good-cause standard in Rule 16 rather than by "the more liberal standard of Rule 15(a)."
Sherman v. Wmeo Fireworks. Inc.. 532 F.3d 709, 716 (8th Cir. 2008). "The primary measure of
good cause is the movant's diligence in attempting to meet the [scheduling] order's
requirements." Id at 716 (quotation omitted). Prejudice to the non-movant is also relevant to
the good-cause analysis, but only if the movant can show diligence. Id at 717; see also Popoalii.
512 F.3d at 497 (explaining that the party moving to amend outside the scheduling order bears
the burden of showing good cause).
Here, Cody did not move to amend his complaint until September 13, 2016, which is over
two months after the June 27, 2016 deadline for amending pleadings and adding parties. Thus,
Cody must satisfy the good-cause standard of Rule 16, beginning by showing that he was
diligent. The main reason Cody offers for the delay in amending his complaint is that it was
difficult to get the information he needed from Defendants through discovery. But Judge Duffy
granted Cody's motion to extend the deadline for joining parties and amending the complaint
until June 27, 2016, so that Cody could engage in discovery to determine the names of other
individuals who may have handled his mail. And it appears that Cody knew of the four new
defendants in his amended complaint and their involvement with his mail well before he filed his
amended complaint in September 2016.
Doc. 78; Doc. 79-3; Doe. 79-4; Doc. 88 at 3; Doc.
88-2. The same is true with respect to the Defendants' policies, which form the basis ofsome of
the new claims Cody raises m his amended complaint; Cody had access to these policies well in
advance of September 2016. See Doc. 42-1; Doc. 42-2; Doc. 79-4; Doc. 83 at 6. This Court
agrees with Judge Duffy that Cody has not shown diligence.
Even if Cody had shown diligence, this Court would deny his motion to amend. The
parties have already briefed, and this Court has already decided, a motion to dismiss and two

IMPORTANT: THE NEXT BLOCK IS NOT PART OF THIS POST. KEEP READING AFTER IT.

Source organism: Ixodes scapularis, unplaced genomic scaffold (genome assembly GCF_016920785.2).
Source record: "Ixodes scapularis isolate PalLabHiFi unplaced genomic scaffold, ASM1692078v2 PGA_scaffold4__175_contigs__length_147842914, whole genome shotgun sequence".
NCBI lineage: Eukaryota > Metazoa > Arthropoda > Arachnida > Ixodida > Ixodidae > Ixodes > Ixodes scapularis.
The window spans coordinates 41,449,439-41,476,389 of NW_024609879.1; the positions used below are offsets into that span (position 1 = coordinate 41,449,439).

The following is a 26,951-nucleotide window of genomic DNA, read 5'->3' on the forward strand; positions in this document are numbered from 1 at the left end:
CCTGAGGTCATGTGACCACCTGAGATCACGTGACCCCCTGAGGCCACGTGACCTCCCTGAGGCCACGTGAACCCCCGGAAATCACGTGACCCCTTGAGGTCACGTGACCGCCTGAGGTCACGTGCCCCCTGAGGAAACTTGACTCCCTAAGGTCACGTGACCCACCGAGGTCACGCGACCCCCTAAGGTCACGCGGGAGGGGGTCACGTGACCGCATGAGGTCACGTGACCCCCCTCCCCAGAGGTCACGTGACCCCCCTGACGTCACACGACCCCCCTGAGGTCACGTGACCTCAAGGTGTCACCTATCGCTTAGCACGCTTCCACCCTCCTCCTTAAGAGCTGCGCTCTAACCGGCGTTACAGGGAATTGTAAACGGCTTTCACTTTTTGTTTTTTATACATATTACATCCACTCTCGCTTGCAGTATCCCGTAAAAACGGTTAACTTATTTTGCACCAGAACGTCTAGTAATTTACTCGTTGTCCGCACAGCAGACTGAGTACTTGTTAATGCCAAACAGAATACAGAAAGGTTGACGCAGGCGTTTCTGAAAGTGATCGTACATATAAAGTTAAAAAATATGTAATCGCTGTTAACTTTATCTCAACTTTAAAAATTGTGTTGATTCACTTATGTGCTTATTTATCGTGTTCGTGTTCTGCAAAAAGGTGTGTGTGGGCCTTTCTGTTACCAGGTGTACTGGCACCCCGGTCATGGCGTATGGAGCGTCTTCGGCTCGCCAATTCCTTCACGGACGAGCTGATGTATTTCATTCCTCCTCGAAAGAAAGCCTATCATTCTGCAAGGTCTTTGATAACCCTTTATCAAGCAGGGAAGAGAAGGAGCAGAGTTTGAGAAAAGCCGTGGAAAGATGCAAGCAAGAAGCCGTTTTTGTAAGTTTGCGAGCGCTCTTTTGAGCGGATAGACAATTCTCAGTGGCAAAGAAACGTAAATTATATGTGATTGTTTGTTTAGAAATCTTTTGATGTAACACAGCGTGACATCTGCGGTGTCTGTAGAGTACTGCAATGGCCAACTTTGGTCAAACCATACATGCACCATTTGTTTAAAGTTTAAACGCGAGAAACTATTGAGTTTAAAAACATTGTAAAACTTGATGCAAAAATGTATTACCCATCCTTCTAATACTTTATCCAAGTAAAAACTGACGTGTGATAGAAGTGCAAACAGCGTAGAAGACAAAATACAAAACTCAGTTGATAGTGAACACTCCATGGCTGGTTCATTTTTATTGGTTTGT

motions for summary judgment. A renewed motion for summary judgment is currently pending
on Cody's Claim 3, which concems the narrow issue of whether Defendants violated Cody's
First Amendment rights by interfering with a medical report his doctor mailed him on three
separate occasions between March 28, 2014 and May 30, 2014. Cody's amended complaint,
however, seeks to add four new defendants to Claim 3 and expand the constitutional bases for
this claim to include a procedural due process claim and an equal protection claim.^ Cody's
amended complaint also seeks to add three brand new claims alleging sundry constitutional
violations. The new claims mostly concern events occurring between May 30, 2014 and July
2016. Allowing Cody's amended complaint would prejudice Defendants because they would
need to engage in a significant amount of new preparation, including additional discovery. It
would also cause undue delay. This case is fairly straightforward and although it has been
pending for over two years now, discovery just recently concluded. Granting Cody's motion to
'Cody's initial Claim 3 alleged that Defendants had violated his First and Fourteenth
Amendment rights, hut he did not specifically allege a procedural due process or equal protection
claim. Doc. 1.
amend when doing so would prejudice Defendants and delay resolution of the one remaining
claim in this ease would be inconsistent with the requirement that the Federal Rules of Civil
Procedure be construed "to secure the just, speedy, and inexpensive determination of every
action and proceeding." Fed. R. Civ. P. 1.
For the reasons stated above, it is hereby
ORDERED that Plaintiffs Objections to the Order Denying his Motion to Amend, Doc.
107, are overruled. It is further
ORDERED that the Order Denying Plaintiffs Motion to Amend Complaint, Doc. 99, is
DATED this 6*^ day of January, 2017.
BY THE COURT:
ROBERTO A. LANGI
UNITED STATES DISTRICT JUDGE